How to Get Flawless Skin Fast

How to treat common skin problems and blemishes as you age.


Just when you thought youd escaped your teens and 20s unblemished, you find yourself battling adult acne and pimples in your 30s—and beyond. Hormones can fluctuate like mad in our 30s, 40s, and 50s, as we go on and off the pill, get pregnant, enter perimenopause and, eventually, menopause.

Pimples arent the only resulting problem, either. “There are quite a few conditions that mimic acne, which can make it hard for women to know what they truly have and how to treat it,” says Howard Murad, MD, associate clinical professor of medicine at the University of California, Los Angeles. But diagnosing those red bumps can be easy if you know what to look for. Consider this your clear-skin cheat sheet.

If you notice…red bumps or deep-seated, persistent lumps concentrated around the chin and jawline, or blackheads and whiteheads spread across the skin you might have adult acne

The acne you get in your early adult years erupts for the same reasons it did in high school—primarily due to genetics and hormones. But its not always that estrogen levels are falling and male hormones are increasing, as many people assume. “Women may have normal hormone levels, yet still suffer from acne. The body simply develops a new sensitivity to hormones, which can result in breakouts,” explains Doris Day, MD, clinical assistant professor of dermatology at New York University Medical Center. And in those who are prone, androgens—or male hormones—can overstimulate oil production and interfere with the normal shedding of skin cells, causing pores to clog and bumps, blackheads, and whiteheads to pop up.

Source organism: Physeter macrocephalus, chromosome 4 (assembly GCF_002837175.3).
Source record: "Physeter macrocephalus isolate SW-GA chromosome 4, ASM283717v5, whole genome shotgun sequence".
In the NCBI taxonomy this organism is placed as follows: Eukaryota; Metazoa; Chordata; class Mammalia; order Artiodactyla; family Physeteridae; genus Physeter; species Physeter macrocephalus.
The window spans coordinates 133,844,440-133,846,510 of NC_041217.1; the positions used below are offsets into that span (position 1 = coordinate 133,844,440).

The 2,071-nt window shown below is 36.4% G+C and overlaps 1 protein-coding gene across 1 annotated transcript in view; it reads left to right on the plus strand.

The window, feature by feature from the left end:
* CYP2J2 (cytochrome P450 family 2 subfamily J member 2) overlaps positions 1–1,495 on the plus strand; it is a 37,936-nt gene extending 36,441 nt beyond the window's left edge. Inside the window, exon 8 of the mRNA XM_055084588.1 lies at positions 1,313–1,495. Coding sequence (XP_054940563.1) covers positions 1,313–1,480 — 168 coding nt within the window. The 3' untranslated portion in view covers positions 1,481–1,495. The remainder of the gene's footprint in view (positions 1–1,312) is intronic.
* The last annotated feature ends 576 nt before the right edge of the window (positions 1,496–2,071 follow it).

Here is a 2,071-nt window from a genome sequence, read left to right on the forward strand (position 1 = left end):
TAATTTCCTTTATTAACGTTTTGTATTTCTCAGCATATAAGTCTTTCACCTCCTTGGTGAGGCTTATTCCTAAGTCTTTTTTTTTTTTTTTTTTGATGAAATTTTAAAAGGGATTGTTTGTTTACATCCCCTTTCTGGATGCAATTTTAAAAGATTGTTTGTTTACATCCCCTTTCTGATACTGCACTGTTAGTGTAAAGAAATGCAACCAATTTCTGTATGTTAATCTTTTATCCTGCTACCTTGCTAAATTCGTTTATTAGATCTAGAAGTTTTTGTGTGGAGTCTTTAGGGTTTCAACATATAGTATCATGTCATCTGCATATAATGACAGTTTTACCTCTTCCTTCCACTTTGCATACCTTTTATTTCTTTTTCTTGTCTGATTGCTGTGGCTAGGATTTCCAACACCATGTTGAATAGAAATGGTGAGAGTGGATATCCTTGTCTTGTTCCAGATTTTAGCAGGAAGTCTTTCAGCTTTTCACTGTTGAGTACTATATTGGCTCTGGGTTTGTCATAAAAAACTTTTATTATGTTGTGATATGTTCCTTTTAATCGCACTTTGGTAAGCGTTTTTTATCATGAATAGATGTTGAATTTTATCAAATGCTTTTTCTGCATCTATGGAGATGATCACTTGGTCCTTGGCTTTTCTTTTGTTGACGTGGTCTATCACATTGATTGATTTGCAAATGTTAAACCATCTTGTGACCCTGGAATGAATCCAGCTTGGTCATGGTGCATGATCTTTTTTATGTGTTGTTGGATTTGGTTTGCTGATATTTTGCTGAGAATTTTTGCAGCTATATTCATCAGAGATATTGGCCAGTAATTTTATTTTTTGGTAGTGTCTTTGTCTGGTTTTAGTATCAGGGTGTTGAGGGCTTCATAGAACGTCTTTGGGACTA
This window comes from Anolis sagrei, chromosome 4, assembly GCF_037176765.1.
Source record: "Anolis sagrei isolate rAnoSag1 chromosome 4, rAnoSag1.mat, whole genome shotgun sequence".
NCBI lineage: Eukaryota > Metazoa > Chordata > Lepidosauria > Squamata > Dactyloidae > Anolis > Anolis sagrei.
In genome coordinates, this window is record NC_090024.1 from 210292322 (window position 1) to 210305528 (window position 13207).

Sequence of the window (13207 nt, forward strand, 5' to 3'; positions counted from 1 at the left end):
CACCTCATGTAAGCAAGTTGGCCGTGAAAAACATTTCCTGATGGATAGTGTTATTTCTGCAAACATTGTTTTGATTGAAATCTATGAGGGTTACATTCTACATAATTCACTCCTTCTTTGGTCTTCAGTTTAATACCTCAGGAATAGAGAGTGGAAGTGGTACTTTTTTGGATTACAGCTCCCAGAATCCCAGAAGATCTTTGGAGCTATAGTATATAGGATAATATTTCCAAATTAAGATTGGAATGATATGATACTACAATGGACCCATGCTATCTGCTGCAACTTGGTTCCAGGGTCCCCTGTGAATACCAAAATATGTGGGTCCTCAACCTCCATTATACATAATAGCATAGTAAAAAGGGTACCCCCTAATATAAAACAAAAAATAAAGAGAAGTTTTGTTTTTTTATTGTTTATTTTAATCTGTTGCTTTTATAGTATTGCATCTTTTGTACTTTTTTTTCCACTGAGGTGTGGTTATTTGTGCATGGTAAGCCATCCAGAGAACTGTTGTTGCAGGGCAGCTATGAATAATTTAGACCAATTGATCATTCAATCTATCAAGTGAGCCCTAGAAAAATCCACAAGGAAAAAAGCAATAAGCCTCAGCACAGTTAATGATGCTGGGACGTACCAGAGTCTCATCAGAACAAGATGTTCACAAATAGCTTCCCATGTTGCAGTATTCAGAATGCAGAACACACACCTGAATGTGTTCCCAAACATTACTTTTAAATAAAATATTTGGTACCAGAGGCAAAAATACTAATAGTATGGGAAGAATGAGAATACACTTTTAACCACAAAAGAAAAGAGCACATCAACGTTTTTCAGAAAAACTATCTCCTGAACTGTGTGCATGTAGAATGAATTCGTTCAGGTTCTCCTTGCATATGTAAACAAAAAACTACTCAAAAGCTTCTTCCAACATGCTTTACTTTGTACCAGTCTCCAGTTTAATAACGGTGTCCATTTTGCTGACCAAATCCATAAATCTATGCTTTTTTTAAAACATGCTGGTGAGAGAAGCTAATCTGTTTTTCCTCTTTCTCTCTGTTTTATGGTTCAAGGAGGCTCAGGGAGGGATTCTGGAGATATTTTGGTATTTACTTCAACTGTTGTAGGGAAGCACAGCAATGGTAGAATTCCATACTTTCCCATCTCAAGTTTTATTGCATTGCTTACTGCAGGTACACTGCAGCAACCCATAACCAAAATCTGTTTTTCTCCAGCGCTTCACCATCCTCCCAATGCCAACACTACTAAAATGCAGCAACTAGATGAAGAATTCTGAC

Treat it with: Over-the-counter acne products, to start. Go for cleansers, oil-free moisturizers, and spot treatments with pore-clearing salicylic acid or sulfur, both of which are far less drying than benzoyl peroxide. Dr. Murad advises his patients to choose formulas that double as anti-agers, fighting lines with products that contain peptides and antioxidants.

Homemade solutions also exist. “You can create a pimple-fighting paste by mixing a little bit of honey, an antiseptic, a dab of 1 percent cortisone cream, and some aloe gel, which soothes the skin,” Dr. Day says. “Simply apply it to the breakout. Youll get all of the anti-inflammatory effect of cortisone, and itll take some of the angriness out of the pimple.” If your skin doesnt clear after two to three weeks of at-home treatment, see your dermatologist. She can shrink those buried cysts with a shot of cortisone or prescribe a short course of antibiotics—creams and pills—for severe cases of adult acne.
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Jolene Edgar
Last Updated: March 19, 2009

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